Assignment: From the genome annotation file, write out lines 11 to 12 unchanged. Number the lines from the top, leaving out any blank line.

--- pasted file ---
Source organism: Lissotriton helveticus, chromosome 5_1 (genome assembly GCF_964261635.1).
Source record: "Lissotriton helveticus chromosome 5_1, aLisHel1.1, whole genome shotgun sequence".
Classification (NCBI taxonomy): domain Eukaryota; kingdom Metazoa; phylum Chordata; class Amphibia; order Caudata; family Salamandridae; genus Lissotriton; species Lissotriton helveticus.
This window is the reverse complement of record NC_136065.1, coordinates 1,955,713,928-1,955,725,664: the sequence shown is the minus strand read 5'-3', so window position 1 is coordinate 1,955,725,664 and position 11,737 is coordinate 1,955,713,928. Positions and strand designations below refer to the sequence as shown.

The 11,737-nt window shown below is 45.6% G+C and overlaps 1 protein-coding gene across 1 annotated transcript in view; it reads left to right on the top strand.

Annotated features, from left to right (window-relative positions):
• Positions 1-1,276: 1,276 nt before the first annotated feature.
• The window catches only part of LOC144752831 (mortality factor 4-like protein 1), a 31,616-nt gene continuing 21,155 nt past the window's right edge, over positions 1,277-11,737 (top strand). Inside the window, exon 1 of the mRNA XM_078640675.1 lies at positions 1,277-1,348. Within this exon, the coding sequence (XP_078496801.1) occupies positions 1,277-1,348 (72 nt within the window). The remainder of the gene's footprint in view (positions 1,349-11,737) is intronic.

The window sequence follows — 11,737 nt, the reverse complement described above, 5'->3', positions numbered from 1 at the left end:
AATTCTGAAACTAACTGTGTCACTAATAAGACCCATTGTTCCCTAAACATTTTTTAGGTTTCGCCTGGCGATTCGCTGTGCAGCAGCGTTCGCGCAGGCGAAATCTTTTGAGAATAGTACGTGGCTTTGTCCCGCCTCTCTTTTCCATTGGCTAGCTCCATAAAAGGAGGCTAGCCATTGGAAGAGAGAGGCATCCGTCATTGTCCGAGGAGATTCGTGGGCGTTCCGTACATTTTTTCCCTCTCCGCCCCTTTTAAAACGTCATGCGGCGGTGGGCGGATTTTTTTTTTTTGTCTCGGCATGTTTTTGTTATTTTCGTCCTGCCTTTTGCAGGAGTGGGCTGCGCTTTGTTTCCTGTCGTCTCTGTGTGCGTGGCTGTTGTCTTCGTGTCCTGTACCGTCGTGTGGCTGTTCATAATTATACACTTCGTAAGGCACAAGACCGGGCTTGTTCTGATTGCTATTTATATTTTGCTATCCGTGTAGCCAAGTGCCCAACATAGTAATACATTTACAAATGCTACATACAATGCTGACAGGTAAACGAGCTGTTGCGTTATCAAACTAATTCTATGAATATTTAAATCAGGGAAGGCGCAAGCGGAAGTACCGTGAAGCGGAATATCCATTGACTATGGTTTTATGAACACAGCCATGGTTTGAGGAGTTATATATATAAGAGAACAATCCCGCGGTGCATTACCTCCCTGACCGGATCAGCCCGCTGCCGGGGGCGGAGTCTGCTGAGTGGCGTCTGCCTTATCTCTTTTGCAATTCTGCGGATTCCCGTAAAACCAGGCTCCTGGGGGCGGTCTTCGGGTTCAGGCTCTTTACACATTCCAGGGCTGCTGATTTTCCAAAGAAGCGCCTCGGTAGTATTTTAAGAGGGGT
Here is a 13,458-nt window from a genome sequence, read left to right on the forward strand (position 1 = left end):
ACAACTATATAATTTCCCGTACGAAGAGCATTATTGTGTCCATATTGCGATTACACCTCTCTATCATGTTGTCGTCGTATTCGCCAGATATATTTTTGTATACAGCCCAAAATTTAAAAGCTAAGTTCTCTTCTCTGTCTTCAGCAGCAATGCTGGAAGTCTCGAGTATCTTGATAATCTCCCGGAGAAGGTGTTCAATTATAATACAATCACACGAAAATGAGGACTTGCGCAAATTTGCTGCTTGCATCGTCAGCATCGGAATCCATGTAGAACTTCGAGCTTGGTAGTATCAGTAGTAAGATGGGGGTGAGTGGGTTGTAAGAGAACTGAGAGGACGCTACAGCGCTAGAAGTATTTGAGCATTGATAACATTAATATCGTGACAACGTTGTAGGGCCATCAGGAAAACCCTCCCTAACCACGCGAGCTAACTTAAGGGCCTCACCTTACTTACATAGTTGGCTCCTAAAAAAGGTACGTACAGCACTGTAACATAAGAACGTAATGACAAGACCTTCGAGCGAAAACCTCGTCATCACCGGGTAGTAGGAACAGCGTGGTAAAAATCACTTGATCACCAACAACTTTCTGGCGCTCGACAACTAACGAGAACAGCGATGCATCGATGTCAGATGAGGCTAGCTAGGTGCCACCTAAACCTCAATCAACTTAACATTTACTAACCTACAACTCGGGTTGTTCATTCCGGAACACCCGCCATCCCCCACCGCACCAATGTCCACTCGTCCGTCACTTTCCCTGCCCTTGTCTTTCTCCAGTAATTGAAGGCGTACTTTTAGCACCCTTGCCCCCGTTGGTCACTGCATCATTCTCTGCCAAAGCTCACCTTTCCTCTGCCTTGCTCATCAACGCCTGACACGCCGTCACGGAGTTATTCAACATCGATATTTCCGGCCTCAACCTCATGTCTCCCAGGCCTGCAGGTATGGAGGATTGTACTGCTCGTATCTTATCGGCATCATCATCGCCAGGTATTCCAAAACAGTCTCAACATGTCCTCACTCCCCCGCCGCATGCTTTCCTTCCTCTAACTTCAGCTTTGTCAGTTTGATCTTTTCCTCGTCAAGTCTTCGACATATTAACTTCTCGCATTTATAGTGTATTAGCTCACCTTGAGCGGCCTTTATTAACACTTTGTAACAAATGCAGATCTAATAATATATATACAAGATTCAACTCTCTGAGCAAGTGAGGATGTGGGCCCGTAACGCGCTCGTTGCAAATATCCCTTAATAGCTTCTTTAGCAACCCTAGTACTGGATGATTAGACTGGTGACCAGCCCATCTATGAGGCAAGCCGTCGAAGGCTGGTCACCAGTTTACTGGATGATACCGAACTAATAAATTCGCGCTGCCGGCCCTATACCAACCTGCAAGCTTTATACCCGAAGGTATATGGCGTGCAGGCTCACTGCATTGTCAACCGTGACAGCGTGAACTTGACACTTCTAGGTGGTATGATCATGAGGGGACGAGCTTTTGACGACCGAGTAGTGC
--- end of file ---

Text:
Here is a 13,458-nt window from a genome sequence, read left to right on the forward strand (position 1 = left end):
ACAACTATATAATTTCCCGTACGAAGAGCATTATTGTGTCCATATTGCGATTACACCTCTCTATCATGTTGTCGTCGTATTCGCCAGATATATTTTTGTATACAGCCCAAAATTTAAAAGCTAAGTTCTCTTCTCTGTCTTCAGCAGCAATGCTGGAAGTCTCGAGTATCTTGATAATCTCCCGGAGAAGGTGTTCAATTATAATACAATCACACGAAAATGAGGACTTGCGCAAATTTGCTGCTTGCATCGTCAGCATCGGAATCCATGTAGAACTTCGAGCTTGGTAGTATCAGTAGTAAGATGGGGGTGAGTGGGTTGTAAGAGAACTGAGAGGACGCTACAGCGCTAGAAGTATTTGAGCATTGATAACATTAATATCGTGACAACGTTGTAGGGCCATCAGGAAAACCCTCCCTAACCACGCGAGCTAACTTAAGGGCCTCACCTTACTTACATAGTTGGCTCCTAAAAAAGGTACGTACAGCACTGTAACATAAGAACGTAATGACAAGACCTTCGAGCGAAAACCTCGTCATCACCGGGTAGTAGGAACAGCGTGGTAAAAATCACTTGATCACCAACAACTTTCTGGCGCTCGACAACTAACGAGAACAGCGATGCATCGATGTCAGATGAGGCTAGCTAGGTGCCACCTAAACCTCAATCAACTTAACATTTACTAACCTACAACTCGGGTTGTTCATTCCGGAACACCCGCCATCCCCCACCGCACCAATGTCCACTCGTCCGTCACTTTCCCTGCCCTTGTCTTTCTCCAGTAATTGAAGGCGTACTTTTAGCACCCTTGCCCCCGTTGGTCACTGCATCATTCTCTGCCAAAGCTCACCTTTCCTCTGCCTTGCTCATCAACGCCTGACACGCCGTCACGGAGTTATTCAACATCGATATTTCCGGCCTCAACCTCATGTCTCCCAGGCCTGCAGGTATGGAGGATTGTACTGCTCGTATCTTATCGGCATCATCATCGCCAGGTATTCCAAAACAGTCTCAACATGTCCTCACTCCCCCGCCGCATGCTTTCCTTCCTCTAACTTCAGCTTTGTCAGTTTGATCTTTTCCTCGTCAAGTCTTCGACATATTAACTTCTCGCATTTATAGTGTATTAGCTCACCTTGAGCGGCCTTTATTAACACTTTGTAACAAATGCAGATCTAATAATATATATACAAGATTCAACTCTCTGAGCAAGTGAGGATGTGGGCCCGTAACGCGCTCGTTGCAAATATCCCTTAATAGCTTCTTTAGCAACCCTAGTACTGGATGATTAGACTGGTGACCAGCCCATCTATGAGGCAAGCCGTCGAAGGCTGGTCACCAGTTTACTGGATGATACCGAACTAATAAATTCGCGCTGCCGGCCCTATACCAACCTGCAAGCTTTATACCCGAAGGTATATGGCGTGCAGGCTCACTGCATTGTCAACCGTGACAGCGTGAACTTGACACTTCTAGGTGGTATGATCATGAGGGGACGAGCTTTTGACGACCGAGTAGTGC